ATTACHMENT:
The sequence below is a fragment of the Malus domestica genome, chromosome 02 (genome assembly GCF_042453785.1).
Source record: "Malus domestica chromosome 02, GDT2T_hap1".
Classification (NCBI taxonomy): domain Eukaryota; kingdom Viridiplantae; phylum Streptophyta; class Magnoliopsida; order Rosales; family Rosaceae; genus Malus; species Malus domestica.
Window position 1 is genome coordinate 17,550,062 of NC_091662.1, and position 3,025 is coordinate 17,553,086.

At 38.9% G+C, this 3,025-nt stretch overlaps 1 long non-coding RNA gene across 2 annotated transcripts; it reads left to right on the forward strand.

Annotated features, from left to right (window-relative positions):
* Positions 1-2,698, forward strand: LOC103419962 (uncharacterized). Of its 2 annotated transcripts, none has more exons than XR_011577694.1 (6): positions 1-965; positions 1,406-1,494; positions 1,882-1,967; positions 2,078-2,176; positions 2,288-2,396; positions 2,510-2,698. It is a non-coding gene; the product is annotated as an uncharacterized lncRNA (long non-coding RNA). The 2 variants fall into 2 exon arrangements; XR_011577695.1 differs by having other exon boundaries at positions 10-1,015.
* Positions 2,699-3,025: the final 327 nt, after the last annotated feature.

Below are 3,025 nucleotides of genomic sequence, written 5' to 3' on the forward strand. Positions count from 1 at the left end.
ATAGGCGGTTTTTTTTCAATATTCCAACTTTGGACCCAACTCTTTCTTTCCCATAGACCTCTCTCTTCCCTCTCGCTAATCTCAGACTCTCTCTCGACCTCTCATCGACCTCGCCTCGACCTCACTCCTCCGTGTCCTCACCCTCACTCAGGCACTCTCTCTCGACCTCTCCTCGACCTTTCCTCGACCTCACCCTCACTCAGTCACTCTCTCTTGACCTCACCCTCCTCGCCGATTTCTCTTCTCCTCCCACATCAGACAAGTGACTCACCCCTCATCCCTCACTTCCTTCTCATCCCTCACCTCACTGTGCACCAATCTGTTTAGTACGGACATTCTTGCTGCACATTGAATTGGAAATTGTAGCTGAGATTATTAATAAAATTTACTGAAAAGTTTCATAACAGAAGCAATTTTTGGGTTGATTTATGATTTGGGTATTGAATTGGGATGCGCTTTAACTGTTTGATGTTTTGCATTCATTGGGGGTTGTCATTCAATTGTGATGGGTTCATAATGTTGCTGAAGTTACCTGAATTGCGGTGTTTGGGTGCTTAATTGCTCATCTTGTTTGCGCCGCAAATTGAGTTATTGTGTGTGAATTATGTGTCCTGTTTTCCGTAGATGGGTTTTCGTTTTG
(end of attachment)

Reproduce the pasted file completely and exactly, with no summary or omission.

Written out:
The sequence below is a fragment of the Malus domestica genome, chromosome 02 (genome assembly GCF_042453785.1).
Source record: "Malus domestica chromosome 02, GDT2T_hap1".
Classification (NCBI taxonomy): domain Eukaryota; kingdom Viridiplantae; phylum Streptophyta; class Magnoliopsida; order Rosales; family Rosaceae; genus Malus; species Malus domestica.
Window position 1 is genome coordinate 17,550,062 of NC_091662.1, and position 3,025 is coordinate 17,553,086.

At 38.9% G+C, this 3,025-nt stretch overlaps 1 long non-coding RNA gene across 2 annotated transcripts; it reads left to right on the forward strand.

Annotated features, from left to right (window-relative positions):
* Positions 1-2,698, forward strand: LOC103419962 (uncharacterized). Of its 2 annotated transcripts, none has more exons than XR_011577694.1 (6): positions 1-965; positions 1,406-1,494; positions 1,882-1,967; positions 2,078-2,176; positions 2,288-2,396; positions 2,510-2,698. It is a non-coding gene; the product is annotated as an uncharacterized lncRNA (long non-coding RNA). The 2 variants fall into 2 exon arrangements; XR_011577695.1 differs by having other exon boundaries at positions 10-1,015.
* Positions 2,699-3,025: the final 327 nt, after the last annotated feature.

Below are 3,025 nucleotides of genomic sequence, written 5' to 3' on the forward strand. Positions count from 1 at the left end.
ATAGGCGGTTTTTTTTCAATATTCCAACTTTGGACCCAACTCTTTCTTTCCCATAGACCTCTCTCTTCCCTCTCGCTAATCTCAGACTCTCTCTCGACCTCTCATCGACCTCGCCTCGACCTCACTCCTCCGTGTCCTCACCCTCACTCAGGCACTCTCTCTCGACCTCTCCTCGACCTTTCCTCGACCTCACCCTCACTCAGTCACTCTCTCTTGACCTCACCCTCCTCGCCGATTTCTCTTCTCCTCCCACATCAGACAAGTGACTCACCCCTCATCCCTCACTTCCTTCTCATCCCTCACCTCACTGTGCACCAATCTGTTTAGTACGGACATTCTTGCTGCACATTGAATTGGAAATTGTAGCTGAGATTATTAATAAAATTTACTGAAAAGTTTCATAACAGAAGCAATTTTTGGGTTGATTTATGATTTGGGTATTGAATTGGGATGCGCTTTAACTGTTTGATGTTTTGCATTCATTGGGGGTTGTCATTCAATTGTGATGGGTTCATAATGTTGCTGAAGTTACCTGAATTGCGGTGTTTGGGTGCTTAATTGCTCATCTTGTTTGCGCCGCAAATTGAGTTATTGTGTGTGAATTATGTGTCCTGTTTTCCGTAGATGGGTTTTCGTTTTG